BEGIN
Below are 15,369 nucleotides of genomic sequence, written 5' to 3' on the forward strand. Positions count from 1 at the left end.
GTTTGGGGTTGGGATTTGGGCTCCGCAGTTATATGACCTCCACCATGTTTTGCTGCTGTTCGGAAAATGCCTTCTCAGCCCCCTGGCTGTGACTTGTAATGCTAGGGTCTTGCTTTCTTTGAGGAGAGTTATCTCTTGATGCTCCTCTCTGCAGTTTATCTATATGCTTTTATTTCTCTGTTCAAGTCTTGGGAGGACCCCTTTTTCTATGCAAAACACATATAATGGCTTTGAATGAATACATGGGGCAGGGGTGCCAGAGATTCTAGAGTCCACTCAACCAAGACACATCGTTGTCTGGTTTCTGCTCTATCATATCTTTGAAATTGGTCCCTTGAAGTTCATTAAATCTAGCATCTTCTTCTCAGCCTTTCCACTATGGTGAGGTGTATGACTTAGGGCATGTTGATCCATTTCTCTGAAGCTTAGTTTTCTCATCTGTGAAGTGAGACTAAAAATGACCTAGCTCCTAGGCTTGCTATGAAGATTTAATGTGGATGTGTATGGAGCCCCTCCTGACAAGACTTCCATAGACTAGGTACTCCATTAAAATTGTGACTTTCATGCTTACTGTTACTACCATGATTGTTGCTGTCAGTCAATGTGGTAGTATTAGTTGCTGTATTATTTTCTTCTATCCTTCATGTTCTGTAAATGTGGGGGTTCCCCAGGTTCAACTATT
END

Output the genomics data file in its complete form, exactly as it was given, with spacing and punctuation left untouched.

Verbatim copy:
Below are 15,369 nucleotides of genomic sequence, written 5' to 3' on the forward strand. Positions count from 1 at the left end.
GTTTGGGGTTGGGATTTGGGCTCCGCAGTTATATGACCTCCACCATGTTTTGCTGCTGTTCGGAAAATGCCTTCTCAGCCCCCTGGCTGTGACTTGTAATGCTAGGGTCTTGCTTTCTTTGAGGAGAGTTATCTCTTGATGCTCCTCTCTGCAGTTTATCTATATGCTTTTATTTCTCTGTTCAAGTCTTGGGAGGACCCCTTTTTCTATGCAAAACACATATAATGGCTTTGAATGAATACATGGGGCAGGGGTGCCAGAGATTCTAGAGTCCACTCAACCAAGACACATCGTTGTCTGGTTTCTGCTCTATCATATCTTTGAAATTGGTCCCTTGAAGTTCATTAAATCTAGCATCTTCTTCTCAGCCTTTCCACTATGGTGAGGTGTATGACTTAGGGCATGTTGATCCATTTCTCTGAAGCTTAGTTTTCTCATCTGTGAAGTGAGACTAAAAATGACCTAGCTCCTAGGCTTGCTATGAAGATTTAATGTGGATGTGTATGGAGCCCCTCCTGACAAGACTTCCATAGACTAGGTACTCCATTAAAATTGTGACTTTCATGCTTACTGTTACTACCATGATTGTTGCTGTCAGTCAATGTGGTAGTATTAGTTGCTGTATTATTTTCTTCTATCCTTCATGTTCTGTAAATGTGGGGGTTCCCCAGGTTCAACTATT